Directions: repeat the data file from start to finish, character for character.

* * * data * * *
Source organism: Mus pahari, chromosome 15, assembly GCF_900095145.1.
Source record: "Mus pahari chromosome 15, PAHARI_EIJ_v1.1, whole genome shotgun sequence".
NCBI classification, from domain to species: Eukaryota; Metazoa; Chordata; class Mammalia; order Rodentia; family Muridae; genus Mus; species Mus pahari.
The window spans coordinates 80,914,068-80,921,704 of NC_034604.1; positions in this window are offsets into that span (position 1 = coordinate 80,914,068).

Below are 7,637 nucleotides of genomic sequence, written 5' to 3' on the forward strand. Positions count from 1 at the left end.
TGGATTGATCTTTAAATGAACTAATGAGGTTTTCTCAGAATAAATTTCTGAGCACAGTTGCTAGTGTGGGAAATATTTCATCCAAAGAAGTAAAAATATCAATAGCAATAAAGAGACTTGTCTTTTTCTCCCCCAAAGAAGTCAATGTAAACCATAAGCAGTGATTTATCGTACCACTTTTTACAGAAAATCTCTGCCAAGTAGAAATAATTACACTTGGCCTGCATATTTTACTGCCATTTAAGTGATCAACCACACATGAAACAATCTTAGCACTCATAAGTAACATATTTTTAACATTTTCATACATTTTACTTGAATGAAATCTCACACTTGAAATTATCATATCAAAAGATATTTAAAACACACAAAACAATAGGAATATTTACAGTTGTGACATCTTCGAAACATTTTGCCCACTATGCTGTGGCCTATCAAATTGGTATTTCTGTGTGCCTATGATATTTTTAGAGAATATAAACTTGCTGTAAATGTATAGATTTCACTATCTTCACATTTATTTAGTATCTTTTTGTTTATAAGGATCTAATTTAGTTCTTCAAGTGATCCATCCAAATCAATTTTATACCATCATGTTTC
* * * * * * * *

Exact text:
Source organism: Mus pahari, chromosome 15, assembly GCF_900095145.1.
Source record: "Mus pahari chromosome 15, PAHARI_EIJ_v1.1, whole genome shotgun sequence".
NCBI classification, from domain to species: Eukaryota; Metazoa; Chordata; class Mammalia; order Rodentia; family Muridae; genus Mus; species Mus pahari.
The window spans coordinates 80,914,068-80,921,704 of NC_034604.1; positions in this window are offsets into that span (position 1 = coordinate 80,914,068).

Below are 7,637 nucleotides of genomic sequence, written 5' to 3' on the forward strand. Positions count from 1 at the left end.
TGGATTGATCTTTAAATGAACTAATGAGGTTTTCTCAGAATAAATTTCTGAGCACAGTTGCTAGTGTGGGAAATATTTCATCCAAAGAAGTAAAAATATCAATAGCAATAAAGAGACTTGTCTTTTTCTCCCCCAAAGAAGTCAATGTAAACCATAAGCAGTGATTTATCGTACCACTTTTTACAGAAAATCTCTGCCAAGTAGAAATAATTACACTTGGCCTGCATATTTTACTGCCATTTAAGTGATCAACCACACATGAAACAATCTTAGCACTCATAAGTAACATATTTTTAACATTTTCATACATTTTACTTGAATGAAATCTCACACTTGAAATTATCATATCAAAAGATATTTAAAACACACAAAACAATAGGAATATTTACAGTTGTGACATCTTCGAAACATTTTGCCCACTATGCTGTGGCCTATCAAATTGGTATTTCTGTGTGCCTATGATATTTTTAGAGAATATAAACTTGCTGTAAATGTATAGATTTCACTATCTTCACATTTATTTAGTATCTTTTTGTTTATAAGGATCTAATTTAGTTCTTCAAGTGATCCATCCAAATCAATTTTATACCATCATGTTTC